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Thursday, September 14, 2017 8:06 AM

The muted light during the eclipse of the sun about a week ago was still bright enough to shine on the spiraling prices at the gas pumps. This wasn’t the eclipse that awed millions when the moon’s shadow covered the sun, lowering the level of light in Minnesota during the early afternoon on Aug. 21. Instead, this was about two weeks later when the sunshine was muted by wildfire smoke drifting in from southwest Canada and the Pacific Northwest. The smoke, which came in several waves, muted the direct sunlight, created some gorgeous sunsets, but also triggering air quality alerts in parts of Minnesota.

  • The muted light during the eclipse of the sun about a week ago was still bright enough to shine on the spiraling prices at the gas pumps. This wasn’t the eclipse that awed millions when the moon’s shadow covered the sun, lowering the level of light in Minnesota during the early afternoon on Aug. 21. Instead, this was about two weeks later when the sunshine was muted by wildfire smoke drifting in from southwest Canada and the Pacific Northwest. The smoke, which came in several waves, muted the direct sunlight, created some gorgeous sunsets, but also triggering air quality alerts in parts of Minnesota.

  • My family and I enjoyed another fun year at the Ag Days events this year. The parade was a highlight for the grandchildren. Along with an abundance of candy, they received stuffed animals, miscellaneous toys, and something very special and educational: a representation of an 11- to 12-week fetus.
  • Mayberry was a fictional community made famous by “The Andy Griffith Show” in the 1960s. Although it represented an idealized version of rural life, it resonated with many people and had some legitimacy as a portrayal of a real community. Life has changed drastically in the ensuing 50 years, so much so that people would just laugh if anyone pretended Mayberry depicted a basis for reality today.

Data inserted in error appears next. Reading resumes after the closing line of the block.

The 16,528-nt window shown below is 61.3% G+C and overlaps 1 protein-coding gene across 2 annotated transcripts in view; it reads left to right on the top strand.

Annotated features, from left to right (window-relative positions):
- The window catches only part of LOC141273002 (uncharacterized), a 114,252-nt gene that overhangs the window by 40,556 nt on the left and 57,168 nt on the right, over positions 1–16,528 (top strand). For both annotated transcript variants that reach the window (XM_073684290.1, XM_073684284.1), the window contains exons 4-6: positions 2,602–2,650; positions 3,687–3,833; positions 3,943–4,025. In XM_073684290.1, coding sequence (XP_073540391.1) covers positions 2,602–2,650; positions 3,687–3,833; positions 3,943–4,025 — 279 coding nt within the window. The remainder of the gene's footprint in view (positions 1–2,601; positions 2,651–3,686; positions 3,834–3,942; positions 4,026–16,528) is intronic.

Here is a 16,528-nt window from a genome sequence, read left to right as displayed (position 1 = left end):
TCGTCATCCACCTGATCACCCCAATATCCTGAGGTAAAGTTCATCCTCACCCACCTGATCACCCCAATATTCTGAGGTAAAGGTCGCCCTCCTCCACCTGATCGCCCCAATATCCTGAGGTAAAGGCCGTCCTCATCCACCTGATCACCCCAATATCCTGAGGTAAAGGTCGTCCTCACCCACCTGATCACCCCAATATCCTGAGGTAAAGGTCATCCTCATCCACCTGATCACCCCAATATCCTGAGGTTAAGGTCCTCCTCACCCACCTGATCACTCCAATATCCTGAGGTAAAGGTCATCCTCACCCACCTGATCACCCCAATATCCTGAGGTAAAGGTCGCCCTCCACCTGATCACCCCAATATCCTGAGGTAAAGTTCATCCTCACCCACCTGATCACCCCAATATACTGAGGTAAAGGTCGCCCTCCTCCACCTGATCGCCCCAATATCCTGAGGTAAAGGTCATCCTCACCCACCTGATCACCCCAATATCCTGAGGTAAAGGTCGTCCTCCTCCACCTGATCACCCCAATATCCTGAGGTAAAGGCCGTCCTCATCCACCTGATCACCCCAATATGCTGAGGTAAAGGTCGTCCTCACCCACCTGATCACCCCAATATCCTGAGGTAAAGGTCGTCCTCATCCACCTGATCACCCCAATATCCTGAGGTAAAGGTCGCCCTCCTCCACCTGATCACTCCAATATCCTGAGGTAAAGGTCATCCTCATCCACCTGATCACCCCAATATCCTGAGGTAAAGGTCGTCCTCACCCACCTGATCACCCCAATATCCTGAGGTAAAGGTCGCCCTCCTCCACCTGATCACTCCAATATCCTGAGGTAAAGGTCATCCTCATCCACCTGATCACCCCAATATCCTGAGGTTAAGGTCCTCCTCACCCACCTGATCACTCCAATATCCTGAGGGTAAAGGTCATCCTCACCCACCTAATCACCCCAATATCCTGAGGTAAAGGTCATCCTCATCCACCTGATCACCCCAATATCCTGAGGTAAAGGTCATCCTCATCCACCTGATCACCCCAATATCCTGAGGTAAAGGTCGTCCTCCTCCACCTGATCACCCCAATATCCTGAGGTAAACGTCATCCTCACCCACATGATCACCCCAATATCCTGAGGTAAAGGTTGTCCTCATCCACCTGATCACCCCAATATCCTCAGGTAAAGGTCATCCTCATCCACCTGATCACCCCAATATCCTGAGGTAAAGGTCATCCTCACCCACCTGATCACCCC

• Letter: Plastic fetus not appropriate for 3-year-old’s parade candy bag
    Please find attached a picture of an item that was PLACED into the candy bucket of a 3-year-old girl at some point at the beginning of the Ag Days parade.
  • Ten years ago the Rushford area received torrential rain, estimated to be up to 17 inches in spots, that flooded the community. The average rainfall for an entire year in our area is 34 inches.

    The remnant of Hurricane Harvey dumped as much as three feet of rain on southeastern Texas last weekend with 15 to 20 inches more expected as of Monday. Houston is more tropical than Rushford, but still averages just a third more inches of rain per year, meaning the expected total rainfall from this storm will approach the 50 inches of rain Houston gets in an entire year on average. That would break the Texas state rainfall record and make it one of the most extreme rain events in U.S. history.